Falling in Love with a Gaucho in ArgentinaApril 7, 2011 No Comments
I have always had a crush on the gauchos of Argentina. The image of wide open Pampas, patrolled by the soulful and melancholy cowboys was alluring to me. It was a dream of mine to go there one day. Shortly after arriving in Buenos Aires, I booked a weekend at an estancia and was off to fulfill my dreams of riding with the gauchos.
Soon the city highways gave way to country roads and towns which transitioned into the endless green horizons that I’d been hoping to see. The stately estancia house was beautiful with mature hundred year old trees. Oscar, our guide, was there to meet us. To my delight, he had that rugged, handsome brown face and bright red cheeks typical to gaucho stereotypes. His quiet mouth was framed by a drooping mustache and his eyes were overshadowed by brambly brows. As he slid off his horse he went from upright to 90 degrees, now facing the lawn as he walked, as if inspecting it closely, hunchbacked and bowlegged from years on horseback. He sang us a song while we lunched and I didn’t think it could get better. Once I was full of lomo and mate, I saddled up on one of the most beautiful and elegant yet powerful horses I’d seen, a cross between an Arabian and native Argentinian criollo, and trotted into the fields.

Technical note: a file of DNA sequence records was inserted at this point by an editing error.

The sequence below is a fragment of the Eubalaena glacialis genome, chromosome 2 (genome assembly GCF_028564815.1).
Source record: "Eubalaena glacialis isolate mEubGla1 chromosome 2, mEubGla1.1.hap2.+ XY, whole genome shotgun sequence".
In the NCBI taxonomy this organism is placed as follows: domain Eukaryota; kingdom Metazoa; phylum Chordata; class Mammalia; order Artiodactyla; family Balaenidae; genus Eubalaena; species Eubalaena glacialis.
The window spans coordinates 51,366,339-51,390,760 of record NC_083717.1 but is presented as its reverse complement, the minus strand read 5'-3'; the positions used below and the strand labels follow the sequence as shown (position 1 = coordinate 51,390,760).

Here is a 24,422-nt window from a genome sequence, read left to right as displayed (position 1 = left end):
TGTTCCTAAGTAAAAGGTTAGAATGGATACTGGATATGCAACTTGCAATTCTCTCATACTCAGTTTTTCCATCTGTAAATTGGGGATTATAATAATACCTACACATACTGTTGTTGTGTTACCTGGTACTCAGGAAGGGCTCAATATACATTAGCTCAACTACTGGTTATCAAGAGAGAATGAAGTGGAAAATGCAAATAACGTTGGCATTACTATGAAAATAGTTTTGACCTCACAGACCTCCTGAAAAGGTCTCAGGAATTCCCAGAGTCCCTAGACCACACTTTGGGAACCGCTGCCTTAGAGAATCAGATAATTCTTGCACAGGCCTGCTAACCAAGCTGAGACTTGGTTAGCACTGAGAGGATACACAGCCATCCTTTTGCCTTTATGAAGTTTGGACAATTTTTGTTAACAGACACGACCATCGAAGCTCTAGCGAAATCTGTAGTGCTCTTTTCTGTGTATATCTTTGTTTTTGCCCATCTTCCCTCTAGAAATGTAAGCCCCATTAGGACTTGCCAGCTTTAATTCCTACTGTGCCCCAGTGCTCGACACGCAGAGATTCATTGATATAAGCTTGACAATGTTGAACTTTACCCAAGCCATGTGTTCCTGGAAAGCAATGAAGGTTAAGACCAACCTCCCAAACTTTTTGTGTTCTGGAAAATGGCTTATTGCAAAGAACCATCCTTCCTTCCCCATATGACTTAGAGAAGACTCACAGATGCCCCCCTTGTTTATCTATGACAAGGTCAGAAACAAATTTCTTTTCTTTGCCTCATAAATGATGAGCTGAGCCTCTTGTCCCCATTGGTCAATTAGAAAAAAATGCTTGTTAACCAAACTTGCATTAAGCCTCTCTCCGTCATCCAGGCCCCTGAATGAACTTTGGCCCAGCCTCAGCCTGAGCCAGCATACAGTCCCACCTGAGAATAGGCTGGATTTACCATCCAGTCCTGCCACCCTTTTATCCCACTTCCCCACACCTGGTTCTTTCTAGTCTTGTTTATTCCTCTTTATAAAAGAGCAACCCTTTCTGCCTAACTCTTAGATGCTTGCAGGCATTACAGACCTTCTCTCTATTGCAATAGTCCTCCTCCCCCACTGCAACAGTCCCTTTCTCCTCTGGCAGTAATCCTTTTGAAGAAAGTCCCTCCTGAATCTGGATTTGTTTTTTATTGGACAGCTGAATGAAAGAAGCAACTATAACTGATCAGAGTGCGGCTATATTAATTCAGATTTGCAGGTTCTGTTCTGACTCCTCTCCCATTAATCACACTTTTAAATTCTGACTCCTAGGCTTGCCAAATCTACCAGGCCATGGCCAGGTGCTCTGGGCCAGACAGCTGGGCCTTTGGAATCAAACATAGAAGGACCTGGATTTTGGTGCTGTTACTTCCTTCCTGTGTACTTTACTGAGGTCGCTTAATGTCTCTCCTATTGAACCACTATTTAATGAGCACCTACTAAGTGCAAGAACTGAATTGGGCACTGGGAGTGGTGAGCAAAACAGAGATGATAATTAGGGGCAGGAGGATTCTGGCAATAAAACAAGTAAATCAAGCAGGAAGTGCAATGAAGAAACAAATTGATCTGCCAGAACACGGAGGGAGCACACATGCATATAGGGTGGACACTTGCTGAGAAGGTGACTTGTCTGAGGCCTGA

Riding horseback in the Pampas wasn’t like your typical nose-to-tail trailride. We were free to do whatever we wanted, including getting hurled headfirst off our mounts. I stroked my horse’s mane and watched as another group of gauchos chased and herded calves for vaccinations. As the herd switched directions and stampeded towards me, I realized Oscar wasn’t going to help, so my trusty steed and I jumped into a ditch and let the cattle pass. Up on the other side, I decided to take him out for a gallop to see if his legs could run as magnificently as they suggested. We were soon flying, the green below a blur, and the smile growing wider and wider on my face. I slowed down and waited for Oscar to come around. It was wonderful to have no restraints and wide open fields and skies.
As we trotted, he showed me some unique owls that lived in the earth and taught me more of the horses, their heritage and the special bond a gaucho has with his horse. I’d never ridden such a beautiful horse in such an expansive horizon. I galloped until I could no longer hold on, and, the next day hardly able to walk, I hopped on again and rode and rode. If I stayed in the Pampas, I too, would be a hunchbacked princess, which would be ok, as I’d have a hunchback prince of a gaucho!